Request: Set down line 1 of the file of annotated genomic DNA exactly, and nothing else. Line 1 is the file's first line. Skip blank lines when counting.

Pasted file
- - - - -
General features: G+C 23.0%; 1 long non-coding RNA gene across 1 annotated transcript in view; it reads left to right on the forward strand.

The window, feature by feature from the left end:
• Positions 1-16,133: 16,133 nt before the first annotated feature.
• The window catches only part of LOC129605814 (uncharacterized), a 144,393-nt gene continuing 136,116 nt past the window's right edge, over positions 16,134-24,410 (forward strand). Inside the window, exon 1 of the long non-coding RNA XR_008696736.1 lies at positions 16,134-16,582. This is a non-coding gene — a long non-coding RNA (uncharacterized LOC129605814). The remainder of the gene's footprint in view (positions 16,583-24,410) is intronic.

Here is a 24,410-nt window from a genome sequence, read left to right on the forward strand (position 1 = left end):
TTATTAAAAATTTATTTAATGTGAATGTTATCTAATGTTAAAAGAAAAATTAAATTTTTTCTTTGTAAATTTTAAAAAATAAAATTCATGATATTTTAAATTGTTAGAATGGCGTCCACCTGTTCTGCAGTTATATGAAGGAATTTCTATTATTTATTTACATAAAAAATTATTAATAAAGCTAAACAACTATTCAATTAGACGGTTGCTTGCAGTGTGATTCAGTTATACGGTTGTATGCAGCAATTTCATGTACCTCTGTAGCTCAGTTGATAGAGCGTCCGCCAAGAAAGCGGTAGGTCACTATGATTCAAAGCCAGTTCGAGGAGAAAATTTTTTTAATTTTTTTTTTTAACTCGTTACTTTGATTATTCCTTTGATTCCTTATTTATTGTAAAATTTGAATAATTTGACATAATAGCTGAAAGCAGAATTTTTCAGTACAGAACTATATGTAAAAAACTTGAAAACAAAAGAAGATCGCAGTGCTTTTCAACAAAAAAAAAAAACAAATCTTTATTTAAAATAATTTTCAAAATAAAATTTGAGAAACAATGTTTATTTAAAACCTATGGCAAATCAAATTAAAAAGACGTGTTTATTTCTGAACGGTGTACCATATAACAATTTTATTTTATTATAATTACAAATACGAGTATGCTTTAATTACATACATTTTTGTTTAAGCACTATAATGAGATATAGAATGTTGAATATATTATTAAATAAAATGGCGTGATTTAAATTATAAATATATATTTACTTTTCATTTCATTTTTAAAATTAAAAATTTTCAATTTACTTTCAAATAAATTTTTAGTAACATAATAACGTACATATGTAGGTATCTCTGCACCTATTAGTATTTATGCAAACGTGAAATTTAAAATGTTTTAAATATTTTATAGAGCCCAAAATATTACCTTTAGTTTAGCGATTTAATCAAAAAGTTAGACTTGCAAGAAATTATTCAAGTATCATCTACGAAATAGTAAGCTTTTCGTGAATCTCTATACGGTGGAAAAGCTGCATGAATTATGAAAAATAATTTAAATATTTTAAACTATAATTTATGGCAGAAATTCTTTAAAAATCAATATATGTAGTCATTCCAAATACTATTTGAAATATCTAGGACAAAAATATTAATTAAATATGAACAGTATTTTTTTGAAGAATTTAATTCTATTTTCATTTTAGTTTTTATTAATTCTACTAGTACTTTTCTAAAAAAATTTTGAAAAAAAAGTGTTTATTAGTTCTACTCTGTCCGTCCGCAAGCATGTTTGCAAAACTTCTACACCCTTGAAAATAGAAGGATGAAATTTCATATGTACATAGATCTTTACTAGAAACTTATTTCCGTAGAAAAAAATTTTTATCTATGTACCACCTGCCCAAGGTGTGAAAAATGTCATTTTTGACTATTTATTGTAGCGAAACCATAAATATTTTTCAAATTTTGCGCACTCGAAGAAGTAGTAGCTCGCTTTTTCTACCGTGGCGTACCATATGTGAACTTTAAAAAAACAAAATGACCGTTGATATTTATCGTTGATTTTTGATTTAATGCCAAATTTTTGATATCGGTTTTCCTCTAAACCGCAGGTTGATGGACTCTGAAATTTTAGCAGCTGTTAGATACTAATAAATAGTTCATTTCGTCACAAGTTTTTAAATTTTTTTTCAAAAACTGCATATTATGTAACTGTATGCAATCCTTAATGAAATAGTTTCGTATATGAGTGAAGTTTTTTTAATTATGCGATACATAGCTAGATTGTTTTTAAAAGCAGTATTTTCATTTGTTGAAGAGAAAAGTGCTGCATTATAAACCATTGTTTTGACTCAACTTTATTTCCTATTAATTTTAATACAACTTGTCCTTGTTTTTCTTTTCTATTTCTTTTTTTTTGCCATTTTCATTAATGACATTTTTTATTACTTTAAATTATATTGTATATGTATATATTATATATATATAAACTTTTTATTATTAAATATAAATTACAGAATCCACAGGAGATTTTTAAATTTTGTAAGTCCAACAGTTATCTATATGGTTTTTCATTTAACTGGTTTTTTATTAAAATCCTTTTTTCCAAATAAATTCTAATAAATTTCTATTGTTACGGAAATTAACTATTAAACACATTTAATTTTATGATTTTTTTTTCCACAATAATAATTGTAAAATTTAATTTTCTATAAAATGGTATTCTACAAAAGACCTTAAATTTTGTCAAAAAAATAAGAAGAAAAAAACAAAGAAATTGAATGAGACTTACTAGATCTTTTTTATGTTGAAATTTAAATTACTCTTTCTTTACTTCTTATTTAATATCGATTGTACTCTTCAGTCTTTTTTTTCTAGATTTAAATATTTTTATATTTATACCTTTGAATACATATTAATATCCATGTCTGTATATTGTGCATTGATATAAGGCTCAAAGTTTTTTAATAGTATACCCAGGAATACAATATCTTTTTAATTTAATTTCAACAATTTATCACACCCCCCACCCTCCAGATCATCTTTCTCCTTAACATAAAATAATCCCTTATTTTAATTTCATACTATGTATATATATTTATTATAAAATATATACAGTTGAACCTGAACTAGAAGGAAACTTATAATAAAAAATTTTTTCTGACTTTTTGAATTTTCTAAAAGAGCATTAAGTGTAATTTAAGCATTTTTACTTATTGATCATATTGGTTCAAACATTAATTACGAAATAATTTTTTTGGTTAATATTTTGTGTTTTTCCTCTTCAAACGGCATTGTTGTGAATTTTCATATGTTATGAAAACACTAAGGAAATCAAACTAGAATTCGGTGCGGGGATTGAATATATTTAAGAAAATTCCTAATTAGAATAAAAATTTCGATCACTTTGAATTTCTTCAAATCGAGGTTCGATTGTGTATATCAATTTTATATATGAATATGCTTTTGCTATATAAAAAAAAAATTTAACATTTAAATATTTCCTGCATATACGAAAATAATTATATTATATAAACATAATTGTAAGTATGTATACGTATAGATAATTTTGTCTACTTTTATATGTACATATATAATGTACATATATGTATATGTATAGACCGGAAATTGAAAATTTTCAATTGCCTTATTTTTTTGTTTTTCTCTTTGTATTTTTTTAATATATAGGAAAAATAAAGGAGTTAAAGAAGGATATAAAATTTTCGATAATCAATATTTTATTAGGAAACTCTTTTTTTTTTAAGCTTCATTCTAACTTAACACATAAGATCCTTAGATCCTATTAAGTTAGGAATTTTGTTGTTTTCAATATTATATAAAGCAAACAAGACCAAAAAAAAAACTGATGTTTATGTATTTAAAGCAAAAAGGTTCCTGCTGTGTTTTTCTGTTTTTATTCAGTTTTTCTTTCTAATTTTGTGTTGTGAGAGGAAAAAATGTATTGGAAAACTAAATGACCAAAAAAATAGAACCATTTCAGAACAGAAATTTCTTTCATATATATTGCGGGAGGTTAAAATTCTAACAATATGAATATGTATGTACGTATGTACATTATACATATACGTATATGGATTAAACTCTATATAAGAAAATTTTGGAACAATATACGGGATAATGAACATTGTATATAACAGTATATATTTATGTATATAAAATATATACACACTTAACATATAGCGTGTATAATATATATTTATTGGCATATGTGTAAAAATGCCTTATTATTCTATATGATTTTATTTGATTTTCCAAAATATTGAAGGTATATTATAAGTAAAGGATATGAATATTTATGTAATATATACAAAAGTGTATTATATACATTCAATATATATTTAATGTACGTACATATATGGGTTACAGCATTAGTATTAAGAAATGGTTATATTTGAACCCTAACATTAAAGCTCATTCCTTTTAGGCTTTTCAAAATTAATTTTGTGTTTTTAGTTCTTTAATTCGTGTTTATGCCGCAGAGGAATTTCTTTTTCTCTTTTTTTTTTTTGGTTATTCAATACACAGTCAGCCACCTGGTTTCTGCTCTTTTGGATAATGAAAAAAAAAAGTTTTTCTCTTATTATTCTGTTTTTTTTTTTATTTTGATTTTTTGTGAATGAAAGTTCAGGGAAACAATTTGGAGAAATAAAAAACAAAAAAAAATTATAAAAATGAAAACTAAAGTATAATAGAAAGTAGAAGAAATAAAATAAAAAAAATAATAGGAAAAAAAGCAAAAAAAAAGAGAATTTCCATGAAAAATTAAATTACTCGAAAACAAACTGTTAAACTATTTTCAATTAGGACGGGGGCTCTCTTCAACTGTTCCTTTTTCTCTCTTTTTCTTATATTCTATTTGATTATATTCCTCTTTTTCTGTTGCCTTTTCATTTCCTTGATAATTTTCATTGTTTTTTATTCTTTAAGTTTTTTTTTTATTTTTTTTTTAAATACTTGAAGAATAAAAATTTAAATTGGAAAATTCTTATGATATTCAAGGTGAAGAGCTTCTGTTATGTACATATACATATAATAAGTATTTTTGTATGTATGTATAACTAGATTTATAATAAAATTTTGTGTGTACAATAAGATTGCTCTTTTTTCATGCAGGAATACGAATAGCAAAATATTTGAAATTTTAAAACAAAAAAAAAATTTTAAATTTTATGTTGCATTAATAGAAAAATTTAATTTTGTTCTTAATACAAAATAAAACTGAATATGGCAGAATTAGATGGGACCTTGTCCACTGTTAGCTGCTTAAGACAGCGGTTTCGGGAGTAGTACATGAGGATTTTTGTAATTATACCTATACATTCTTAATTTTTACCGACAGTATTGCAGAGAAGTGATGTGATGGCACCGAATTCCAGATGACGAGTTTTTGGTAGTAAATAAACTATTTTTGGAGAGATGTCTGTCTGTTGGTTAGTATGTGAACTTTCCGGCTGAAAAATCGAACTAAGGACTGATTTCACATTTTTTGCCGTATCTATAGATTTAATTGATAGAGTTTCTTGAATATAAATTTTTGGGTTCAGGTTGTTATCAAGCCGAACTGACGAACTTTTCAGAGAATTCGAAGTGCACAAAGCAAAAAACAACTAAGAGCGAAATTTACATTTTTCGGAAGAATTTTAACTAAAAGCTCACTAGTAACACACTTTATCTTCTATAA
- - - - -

General features: G+C 23.0%; 1 long non-coding RNA gene across 1 annotated transcript in view; it reads left to right on the forward strand.